A 116-bed residence hall with retail shops on the ground floor in the middle of downtown Lewiston, Idaho, is scheduled to be ready for Lewis-Clark State College students to move in this fall.
The 137-bed Brewster Hall in downtown Cheney has been full of Eastern Washington University students since it opened in September of 2002. It is Eastern’s most-requested student residence hall.
Now developer Rob Brewster has hopes of building another student housing project at Eastern and, longer term, near Gonzaga University. In an expansion of his company, ConoverBond Development, Brewster has launched CollegeTown Development, with a goal of building student residence halls near colleges and universities in Washington, Idaho, Montana, British Columbia and Alberta.
“What we are trying to do is integrate students more with the communities that they’re living in,” Brewster said. “It gives students a sense of individuality but also keeps them tied to the great university community.”
In addition to an almost-certain revenue stream for Brewster, the student housing projects also appear to be beneficial to colleges, which don’t have to assume the financial risk of construction; to students, who have a quality place to live; and to the cities, where downtown businesses frequently see increased traffic.
Since construction began on Brewster’s new $5 million residence hall in downtown Lewiston, a new convenience store has opened and plans have been hatched for an Internet café, said Laura Von Tersch, the city’s community development director. The upper floors of buildings in downtown Lewiston already were being converted into residential housing, two to six units at a time, she said. Brewster’s project, however, will add 116 new residents to the downtown core, all at once.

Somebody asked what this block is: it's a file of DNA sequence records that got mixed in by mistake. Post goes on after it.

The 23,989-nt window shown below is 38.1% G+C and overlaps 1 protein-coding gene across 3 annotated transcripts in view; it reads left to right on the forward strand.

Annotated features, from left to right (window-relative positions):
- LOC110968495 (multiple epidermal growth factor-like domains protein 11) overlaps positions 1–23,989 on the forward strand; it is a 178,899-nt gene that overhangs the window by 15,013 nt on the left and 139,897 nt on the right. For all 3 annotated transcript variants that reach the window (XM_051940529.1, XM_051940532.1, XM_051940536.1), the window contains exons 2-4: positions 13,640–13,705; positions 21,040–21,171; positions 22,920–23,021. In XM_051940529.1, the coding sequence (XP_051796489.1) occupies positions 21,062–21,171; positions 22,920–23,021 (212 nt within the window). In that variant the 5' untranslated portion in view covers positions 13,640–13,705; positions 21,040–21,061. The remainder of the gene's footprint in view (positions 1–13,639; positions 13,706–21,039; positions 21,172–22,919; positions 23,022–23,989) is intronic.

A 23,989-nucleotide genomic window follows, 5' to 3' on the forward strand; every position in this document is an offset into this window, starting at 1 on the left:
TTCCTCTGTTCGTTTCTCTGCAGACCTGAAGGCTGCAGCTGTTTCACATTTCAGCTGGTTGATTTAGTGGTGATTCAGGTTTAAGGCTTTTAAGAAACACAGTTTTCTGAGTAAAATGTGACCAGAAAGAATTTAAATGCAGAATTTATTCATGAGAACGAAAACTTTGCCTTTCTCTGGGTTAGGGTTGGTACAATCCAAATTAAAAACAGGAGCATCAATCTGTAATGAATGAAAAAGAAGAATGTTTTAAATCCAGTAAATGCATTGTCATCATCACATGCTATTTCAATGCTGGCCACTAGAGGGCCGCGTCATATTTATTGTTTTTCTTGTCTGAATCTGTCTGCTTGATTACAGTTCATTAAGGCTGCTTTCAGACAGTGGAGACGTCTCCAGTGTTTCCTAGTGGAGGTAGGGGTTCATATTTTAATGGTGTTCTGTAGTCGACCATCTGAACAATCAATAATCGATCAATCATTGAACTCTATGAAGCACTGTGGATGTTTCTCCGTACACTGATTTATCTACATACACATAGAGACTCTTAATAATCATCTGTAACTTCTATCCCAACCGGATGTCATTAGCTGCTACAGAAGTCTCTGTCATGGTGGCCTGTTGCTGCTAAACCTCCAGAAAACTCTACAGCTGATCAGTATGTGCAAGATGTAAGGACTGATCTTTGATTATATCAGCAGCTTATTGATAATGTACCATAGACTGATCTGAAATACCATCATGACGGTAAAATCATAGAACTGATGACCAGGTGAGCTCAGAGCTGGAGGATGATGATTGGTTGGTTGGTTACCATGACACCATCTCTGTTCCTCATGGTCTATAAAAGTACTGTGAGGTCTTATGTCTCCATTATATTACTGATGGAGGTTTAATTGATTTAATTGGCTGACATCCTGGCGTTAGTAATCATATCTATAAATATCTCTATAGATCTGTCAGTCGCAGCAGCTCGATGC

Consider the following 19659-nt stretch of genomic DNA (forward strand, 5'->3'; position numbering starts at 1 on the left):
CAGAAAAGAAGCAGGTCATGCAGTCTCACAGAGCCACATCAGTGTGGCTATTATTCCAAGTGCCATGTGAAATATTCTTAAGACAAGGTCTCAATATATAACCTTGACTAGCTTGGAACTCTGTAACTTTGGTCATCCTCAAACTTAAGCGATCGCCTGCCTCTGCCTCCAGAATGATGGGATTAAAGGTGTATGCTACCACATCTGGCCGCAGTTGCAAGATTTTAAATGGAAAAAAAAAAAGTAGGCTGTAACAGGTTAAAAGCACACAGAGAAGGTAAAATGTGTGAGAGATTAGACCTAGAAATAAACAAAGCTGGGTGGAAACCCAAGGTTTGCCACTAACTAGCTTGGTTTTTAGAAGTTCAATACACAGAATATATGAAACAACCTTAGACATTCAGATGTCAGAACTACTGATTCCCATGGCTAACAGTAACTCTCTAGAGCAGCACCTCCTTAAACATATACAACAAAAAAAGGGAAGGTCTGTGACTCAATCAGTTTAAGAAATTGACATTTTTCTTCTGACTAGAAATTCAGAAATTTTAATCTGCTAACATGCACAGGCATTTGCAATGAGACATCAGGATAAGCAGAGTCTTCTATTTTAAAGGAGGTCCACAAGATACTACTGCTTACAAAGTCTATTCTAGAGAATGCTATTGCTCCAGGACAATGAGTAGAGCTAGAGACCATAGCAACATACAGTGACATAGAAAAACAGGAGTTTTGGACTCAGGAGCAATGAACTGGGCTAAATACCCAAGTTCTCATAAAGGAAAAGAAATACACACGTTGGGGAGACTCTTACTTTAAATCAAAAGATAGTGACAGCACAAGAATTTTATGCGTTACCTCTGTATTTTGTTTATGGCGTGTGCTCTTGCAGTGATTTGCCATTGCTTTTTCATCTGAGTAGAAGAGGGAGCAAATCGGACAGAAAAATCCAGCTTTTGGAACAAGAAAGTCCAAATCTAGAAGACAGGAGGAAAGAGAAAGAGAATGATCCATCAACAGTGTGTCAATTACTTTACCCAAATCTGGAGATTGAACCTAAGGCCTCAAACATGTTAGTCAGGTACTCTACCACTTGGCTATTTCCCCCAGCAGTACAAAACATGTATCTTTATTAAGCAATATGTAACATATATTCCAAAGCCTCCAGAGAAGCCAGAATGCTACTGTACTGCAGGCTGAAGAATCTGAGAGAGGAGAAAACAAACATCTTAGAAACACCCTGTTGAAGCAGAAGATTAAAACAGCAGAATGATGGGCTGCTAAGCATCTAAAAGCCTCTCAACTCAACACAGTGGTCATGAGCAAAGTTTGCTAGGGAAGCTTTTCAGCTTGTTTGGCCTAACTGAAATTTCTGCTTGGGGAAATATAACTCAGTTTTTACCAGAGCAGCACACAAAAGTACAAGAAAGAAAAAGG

“This is a big slug in the arm,” Von Tersch said. “We were very happy to hear they were coming to town.”
The arrangement also helps LCSC satisfy a goal of the Idaho State Board of Education, said Ron Smith, LCSC’s vice president of administrative services. The state board wants colleges and universities to work with private developers in order to provide student housing without taking any financial risks, Smith said.
And the project meets a growing demand at LCSC. Currently, 59 students are staying in a hotel while waiting for rooms in the school’s two dorms. An inability to keep up with demand for student housing has kept the school from growing as fast as it would like, Smith said. The college also is exploring the possibility of working with Brewster’s company to renovate the old dormitories, Smith said. Students would shift to the new hall while the old ones were renovated, he said.
Eastern currently has no plans to move forward with an additional residence hall project, due to the onslaught of apartment building construction that has taken place in Cheney, said Rick Romero, Eastern’s associate vice president for business services. In the past two years, hundreds of new apartment units have been built, he said.
“There’s a reasonable balance there and we want to makes sure we stay within that balance,” Romero said. “It took the private sector a while to respond to the university’s growth.”
Brewster, however, said he’d like to move forward on a second project, within the next two years, with or without the university’s participation.
The residence halls Brewster builds include furnished two- to five-room suites that share bathrooms, living rooms, kitchens and dining areas. The buildings include lounges, atriums with gas fireplaces, high-speed Internet and cable television. In addition, the ground floor is leased to retail shops, which, at Eastern, include a coffee shop and bookstore.
“College campuses have been instructed not to spend money on residence halls,” Brewster said. “We’re here to pick up some of that slack.”
Eastern leases Dorothy Brewster Hall (named for Brewster’s grandmother), for $430,825 annually, on a 20-year lease which includes the retail space for the ground-floor bookstore, Romero said. At LCSC, students will pay $375 per room, per month, Smith said. At full occupancy, that would equate to more than $500,000 in revenue per year for ConoverBond.
Brewster’s company also purchased land near Gonzaga in November, with hopes of building a residence hall project there one day, though he has no immediate plans. The acre and a half of land is on the southwest corner of Spokane Falls Boulevard (formerly Trent Avenue) and Hamilton Street and is currently home to Habitat for Humanity’s builder surplus store. Spokane County property records show Brewster bought the land for $1.75 million.
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